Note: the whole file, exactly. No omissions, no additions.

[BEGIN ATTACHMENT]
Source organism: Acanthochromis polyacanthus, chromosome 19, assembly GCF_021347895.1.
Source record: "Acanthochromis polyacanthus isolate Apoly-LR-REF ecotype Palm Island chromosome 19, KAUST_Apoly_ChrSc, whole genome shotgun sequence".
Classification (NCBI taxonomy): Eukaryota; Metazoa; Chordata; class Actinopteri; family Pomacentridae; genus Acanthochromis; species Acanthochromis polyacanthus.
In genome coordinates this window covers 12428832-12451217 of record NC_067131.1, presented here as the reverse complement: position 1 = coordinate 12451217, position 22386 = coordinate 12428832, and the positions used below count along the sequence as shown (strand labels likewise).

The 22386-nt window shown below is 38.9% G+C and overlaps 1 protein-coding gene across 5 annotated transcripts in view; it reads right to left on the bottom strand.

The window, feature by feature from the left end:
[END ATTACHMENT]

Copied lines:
Source organism: Acanthochromis polyacanthus, chromosome 19, assembly GCF_021347895.1.
Source record: "Acanthochromis polyacanthus isolate Apoly-LR-REF ecotype Palm Island chromosome 19, KAUST_Apoly_ChrSc, whole genome shotgun sequence".
Classification (NCBI taxonomy): Eukaryota; Metazoa; Chordata; class Actinopteri; family Pomacentridae; genus Acanthochromis; species Acanthochromis polyacanthus.
In genome coordinates this window covers 12428832-12451217 of record NC_067131.1, presented here as the reverse complement: position 1 = coordinate 12451217, position 22386 = coordinate 12428832, and the positions used below count along the sequence as shown (strand labels likewise).

The 22386-nt window shown below is 38.9% G+C and overlaps 1 protein-coding gene across 5 annotated transcripts in view; it reads right to left on the bottom strand.

The window, feature by feature from the left end: